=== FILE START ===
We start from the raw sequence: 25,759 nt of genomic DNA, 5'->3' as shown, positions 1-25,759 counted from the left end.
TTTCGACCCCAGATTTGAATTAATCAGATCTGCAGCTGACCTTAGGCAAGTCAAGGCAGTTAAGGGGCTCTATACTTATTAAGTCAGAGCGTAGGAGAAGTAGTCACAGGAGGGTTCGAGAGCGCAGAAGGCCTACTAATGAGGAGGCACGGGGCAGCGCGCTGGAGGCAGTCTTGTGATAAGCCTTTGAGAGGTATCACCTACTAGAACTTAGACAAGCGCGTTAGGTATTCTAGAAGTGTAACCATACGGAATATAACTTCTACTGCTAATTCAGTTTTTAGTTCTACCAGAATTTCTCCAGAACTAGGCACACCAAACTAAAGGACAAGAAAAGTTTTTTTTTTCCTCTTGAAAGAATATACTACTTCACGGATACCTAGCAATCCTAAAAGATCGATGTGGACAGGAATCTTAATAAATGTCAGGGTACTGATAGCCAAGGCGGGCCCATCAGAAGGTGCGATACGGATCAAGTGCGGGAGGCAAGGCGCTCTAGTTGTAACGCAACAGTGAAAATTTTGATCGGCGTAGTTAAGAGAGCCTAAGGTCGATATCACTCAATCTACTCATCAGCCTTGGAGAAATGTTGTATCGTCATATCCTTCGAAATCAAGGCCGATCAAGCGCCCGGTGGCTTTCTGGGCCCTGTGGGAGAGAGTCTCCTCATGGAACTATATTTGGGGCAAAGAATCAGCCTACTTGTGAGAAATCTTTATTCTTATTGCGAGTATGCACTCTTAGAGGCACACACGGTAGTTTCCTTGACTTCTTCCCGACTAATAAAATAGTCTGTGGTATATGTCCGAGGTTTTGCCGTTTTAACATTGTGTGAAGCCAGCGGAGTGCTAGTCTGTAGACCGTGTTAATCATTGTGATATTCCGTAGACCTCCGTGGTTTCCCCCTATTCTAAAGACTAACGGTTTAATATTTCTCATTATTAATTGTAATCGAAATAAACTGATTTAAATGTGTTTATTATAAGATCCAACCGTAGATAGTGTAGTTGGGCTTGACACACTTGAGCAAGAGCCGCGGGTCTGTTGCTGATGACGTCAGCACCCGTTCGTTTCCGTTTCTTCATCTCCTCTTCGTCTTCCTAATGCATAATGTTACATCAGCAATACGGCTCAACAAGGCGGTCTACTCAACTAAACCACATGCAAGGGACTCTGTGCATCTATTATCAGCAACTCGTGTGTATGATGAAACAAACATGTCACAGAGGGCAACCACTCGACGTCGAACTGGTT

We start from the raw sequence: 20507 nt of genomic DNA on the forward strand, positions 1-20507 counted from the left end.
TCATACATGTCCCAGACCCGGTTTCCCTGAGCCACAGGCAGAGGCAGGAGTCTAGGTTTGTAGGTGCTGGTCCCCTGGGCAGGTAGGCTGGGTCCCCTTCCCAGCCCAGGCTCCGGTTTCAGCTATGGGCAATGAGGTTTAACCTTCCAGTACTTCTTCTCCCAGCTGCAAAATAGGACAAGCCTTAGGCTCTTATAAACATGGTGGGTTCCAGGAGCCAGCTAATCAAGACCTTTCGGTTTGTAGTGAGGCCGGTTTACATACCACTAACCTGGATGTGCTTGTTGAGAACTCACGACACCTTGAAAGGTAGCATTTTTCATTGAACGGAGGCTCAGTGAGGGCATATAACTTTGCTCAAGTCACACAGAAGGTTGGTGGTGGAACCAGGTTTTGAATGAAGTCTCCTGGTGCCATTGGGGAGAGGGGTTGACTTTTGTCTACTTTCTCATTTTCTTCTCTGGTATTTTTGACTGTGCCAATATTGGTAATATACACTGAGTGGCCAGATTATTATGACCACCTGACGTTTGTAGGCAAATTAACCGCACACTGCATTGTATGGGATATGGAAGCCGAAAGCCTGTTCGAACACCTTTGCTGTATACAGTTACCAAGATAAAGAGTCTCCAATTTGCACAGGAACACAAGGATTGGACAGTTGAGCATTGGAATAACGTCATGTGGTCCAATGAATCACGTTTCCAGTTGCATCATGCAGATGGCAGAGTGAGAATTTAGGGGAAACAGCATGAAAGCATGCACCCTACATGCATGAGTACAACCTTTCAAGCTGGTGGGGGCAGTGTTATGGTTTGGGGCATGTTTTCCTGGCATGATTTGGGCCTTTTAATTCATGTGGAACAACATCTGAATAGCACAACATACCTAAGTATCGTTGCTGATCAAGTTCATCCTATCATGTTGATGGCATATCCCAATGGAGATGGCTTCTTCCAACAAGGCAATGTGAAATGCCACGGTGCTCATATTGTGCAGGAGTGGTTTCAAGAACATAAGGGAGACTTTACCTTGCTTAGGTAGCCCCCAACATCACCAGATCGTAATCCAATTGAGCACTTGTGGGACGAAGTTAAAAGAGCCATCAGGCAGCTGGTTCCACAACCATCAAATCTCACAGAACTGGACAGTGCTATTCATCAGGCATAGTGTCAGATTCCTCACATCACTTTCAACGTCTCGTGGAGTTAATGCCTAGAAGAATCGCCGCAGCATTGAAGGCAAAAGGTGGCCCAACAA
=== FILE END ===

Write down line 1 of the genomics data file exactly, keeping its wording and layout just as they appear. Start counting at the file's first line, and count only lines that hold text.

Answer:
We start from the raw sequence: 25,759 nt of genomic DNA, 5'->3' as shown, positions 1-25,759 counted from the left end.